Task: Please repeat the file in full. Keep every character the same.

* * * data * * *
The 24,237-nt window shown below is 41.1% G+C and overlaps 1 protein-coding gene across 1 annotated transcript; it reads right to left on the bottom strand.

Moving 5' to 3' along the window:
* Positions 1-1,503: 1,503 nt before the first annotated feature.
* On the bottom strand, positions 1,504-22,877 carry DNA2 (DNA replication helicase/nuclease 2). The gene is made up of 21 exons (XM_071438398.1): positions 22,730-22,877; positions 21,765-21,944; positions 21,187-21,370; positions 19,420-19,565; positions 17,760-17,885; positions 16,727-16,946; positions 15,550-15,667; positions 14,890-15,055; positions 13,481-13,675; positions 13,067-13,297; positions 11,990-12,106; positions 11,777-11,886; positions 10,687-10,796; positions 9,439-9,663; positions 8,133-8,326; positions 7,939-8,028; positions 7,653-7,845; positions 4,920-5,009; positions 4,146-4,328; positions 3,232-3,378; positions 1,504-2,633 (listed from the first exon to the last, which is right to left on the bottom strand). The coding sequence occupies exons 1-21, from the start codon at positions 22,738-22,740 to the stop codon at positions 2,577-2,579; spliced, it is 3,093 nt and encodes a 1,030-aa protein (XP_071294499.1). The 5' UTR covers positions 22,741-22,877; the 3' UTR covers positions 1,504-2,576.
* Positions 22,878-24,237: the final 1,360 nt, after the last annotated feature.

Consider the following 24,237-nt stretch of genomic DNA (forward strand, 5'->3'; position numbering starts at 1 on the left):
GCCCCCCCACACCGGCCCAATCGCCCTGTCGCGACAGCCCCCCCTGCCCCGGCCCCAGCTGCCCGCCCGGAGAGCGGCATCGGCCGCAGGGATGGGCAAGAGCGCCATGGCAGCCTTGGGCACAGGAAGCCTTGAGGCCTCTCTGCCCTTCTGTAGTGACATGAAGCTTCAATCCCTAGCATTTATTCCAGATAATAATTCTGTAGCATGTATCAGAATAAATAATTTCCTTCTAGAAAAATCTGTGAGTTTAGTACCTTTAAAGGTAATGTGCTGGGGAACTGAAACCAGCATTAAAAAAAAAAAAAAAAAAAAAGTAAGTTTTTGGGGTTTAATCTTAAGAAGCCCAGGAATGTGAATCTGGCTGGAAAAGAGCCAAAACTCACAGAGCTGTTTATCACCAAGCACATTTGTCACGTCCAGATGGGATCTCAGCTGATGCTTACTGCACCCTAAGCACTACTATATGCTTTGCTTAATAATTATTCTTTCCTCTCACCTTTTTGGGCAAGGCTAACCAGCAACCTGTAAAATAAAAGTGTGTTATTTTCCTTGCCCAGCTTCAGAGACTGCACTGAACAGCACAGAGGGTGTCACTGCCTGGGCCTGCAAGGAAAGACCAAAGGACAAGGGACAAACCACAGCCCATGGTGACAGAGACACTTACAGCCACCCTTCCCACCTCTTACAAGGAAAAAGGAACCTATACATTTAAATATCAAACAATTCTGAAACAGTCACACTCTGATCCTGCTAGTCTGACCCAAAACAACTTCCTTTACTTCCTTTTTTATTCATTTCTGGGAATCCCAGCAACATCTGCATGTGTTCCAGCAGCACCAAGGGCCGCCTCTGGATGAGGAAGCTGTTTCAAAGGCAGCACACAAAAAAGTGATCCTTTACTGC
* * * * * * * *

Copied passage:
The 24,237-nt window shown below is 41.1% G+C and overlaps 1 protein-coding gene across 1 annotated transcript; it reads right to left on the bottom strand.

Moving 5' to 3' along the window:
* Positions 1-1,503: 1,503 nt before the first annotated feature.
* On the bottom strand, positions 1,504-22,877 carry DNA2 (DNA replication helicase/nuclease 2). The gene is made up of 21 exons (XM_071438398.1): positions 22,730-22,877; positions 21,765-21,944; positions 21,187-21,370; positions 19,420-19,565; positions 17,760-17,885; positions 16,727-16,946; positions 15,550-15,667; positions 14,890-15,055; positions 13,481-13,675; positions 13,067-13,297; positions 11,990-12,106; positions 11,777-11,886; positions 10,687-10,796; positions 9,439-9,663; positions 8,133-8,326; positions 7,939-8,028; positions 7,653-7,845; positions 4,920-5,009; positions 4,146-4,328; positions 3,232-3,378; positions 1,504-2,633 (listed from the first exon to the last, which is right to left on the bottom strand). The coding sequence occupies exons 1-21, from the start codon at positions 22,738-22,740 to the stop codon at positions 2,577-2,579; spliced, it is 3,093 nt and encodes a 1,030-aa protein (XP_071294499.1). The 5' UTR covers positions 22,741-22,877; the 3' UTR covers positions 1,504-2,576.
* Positions 22,878-24,237: the final 1,360 nt, after the last annotated feature.

Consider the following 24,237-nt stretch of genomic DNA (forward strand, 5'->3'; position numbering starts at 1 on the left):
GCCCCCCCACACCGGCCCAATCGCCCTGTCGCGACAGCCCCCCCTGCCCCGGCCCCAGCTGCCCGCCCGGAGAGCGGCATCGGCCGCAGGGATGGGCAAGAGCGCCATGGCAGCCTTGGGCACAGGAAGCCTTGAGGCCTCTCTGCCCTTCTGTAGTGACATGAAGCTTCAATCCCTAGCATTTATTCCAGATAATAATTCTGTAGCATGTATCAGAATAAATAATTTCCTTCTAGAAAAATCTGTGAGTTTAGTACCTTTAAAGGTAATGTGCTGGGGAACTGAAACCAGCATTAAAAAAAAAAAAAAAAAAAAAGTAAGTTTTTGGGGTTTAATCTTAAGAAGCCCAGGAATGTGAATCTGGCTGGAAAAGAGCCAAAACTCACAGAGCTGTTTATCACCAAGCACATTTGTCACGTCCAGATGGGATCTCAGCTGATGCTTACTGCACCCTAAGCACTACTATATGCTTTGCTTAATAATTATTCTTTCCTCTCACCTTTTTGGGCAAGGCTAACCAGCAACCTGTAAAATAAAAGTGTGTTATTTTCCTTGCCCAGCTTCAGAGACTGCACTGAACAGCACAGAGGGTGTCACTGCCTGGGCCTGCAAGGAAAGACCAAAGGACAAGGGACAAACCACAGCCCATGGTGACAGAGACACTTACAGCCACCCTTCCCACCTCTTACAAGGAAAAAGGAACCTATACATTTAAATATCAAACAATTCTGAAACAGTCACACTCTGATCCTGCTAGTCTGACCCAAAACAACTTCCTTTACTTCCTTTTTTATTCATTTCTGGGAATCCCAGCAACATCTGCATGTGTTCCAGCAGCACCAAGGGCCGCCTCTGGATGAGGAAGCTGTTTCAAAGGCAGCACACAAAAAAGTGATCCTTTACTGC